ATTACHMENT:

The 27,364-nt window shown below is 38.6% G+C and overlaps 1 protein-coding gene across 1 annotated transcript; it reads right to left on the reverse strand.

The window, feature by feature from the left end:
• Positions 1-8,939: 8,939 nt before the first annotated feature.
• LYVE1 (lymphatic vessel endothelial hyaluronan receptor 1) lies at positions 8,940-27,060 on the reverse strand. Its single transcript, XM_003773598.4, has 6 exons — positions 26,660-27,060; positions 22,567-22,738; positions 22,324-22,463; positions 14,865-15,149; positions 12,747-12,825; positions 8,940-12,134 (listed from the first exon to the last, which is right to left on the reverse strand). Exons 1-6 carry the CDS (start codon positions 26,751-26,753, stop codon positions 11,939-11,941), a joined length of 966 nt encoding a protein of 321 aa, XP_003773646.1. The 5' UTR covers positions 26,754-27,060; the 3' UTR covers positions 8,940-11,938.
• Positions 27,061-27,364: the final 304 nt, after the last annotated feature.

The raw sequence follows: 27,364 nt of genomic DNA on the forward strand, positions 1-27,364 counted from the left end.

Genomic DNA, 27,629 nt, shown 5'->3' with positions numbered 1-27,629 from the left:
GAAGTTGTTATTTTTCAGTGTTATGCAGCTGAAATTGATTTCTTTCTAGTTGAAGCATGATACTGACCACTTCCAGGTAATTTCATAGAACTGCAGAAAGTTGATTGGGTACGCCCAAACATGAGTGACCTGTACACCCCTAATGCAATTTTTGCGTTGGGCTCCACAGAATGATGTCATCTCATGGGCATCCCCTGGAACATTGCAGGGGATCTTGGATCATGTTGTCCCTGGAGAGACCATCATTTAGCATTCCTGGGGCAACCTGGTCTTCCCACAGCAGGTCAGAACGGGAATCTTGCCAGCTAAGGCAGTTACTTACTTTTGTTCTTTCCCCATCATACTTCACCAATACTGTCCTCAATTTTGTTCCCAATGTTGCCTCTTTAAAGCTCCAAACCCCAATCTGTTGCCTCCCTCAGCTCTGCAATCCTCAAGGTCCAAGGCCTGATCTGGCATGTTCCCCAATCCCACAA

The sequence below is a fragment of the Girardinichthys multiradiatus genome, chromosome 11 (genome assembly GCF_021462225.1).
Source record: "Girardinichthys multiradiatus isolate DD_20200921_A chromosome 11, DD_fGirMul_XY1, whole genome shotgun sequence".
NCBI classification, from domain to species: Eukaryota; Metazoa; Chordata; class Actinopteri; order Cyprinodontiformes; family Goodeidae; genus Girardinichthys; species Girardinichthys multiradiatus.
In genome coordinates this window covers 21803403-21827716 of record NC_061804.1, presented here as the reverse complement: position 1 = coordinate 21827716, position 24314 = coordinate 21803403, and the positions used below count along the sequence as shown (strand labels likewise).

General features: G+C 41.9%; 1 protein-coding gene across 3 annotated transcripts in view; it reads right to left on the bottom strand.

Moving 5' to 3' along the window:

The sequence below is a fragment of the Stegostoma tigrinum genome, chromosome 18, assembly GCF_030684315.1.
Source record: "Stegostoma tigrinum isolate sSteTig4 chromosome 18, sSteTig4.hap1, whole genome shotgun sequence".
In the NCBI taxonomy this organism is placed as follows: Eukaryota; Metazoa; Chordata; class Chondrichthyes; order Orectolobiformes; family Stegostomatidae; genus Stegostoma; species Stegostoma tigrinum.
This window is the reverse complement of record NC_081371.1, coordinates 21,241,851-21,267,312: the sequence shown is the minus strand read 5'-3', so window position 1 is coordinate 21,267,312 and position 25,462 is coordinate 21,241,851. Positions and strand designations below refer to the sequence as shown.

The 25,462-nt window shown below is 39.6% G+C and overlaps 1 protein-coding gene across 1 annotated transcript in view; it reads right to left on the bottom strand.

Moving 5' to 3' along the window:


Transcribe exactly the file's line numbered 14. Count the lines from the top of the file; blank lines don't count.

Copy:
Moving 5' to 3' along the window: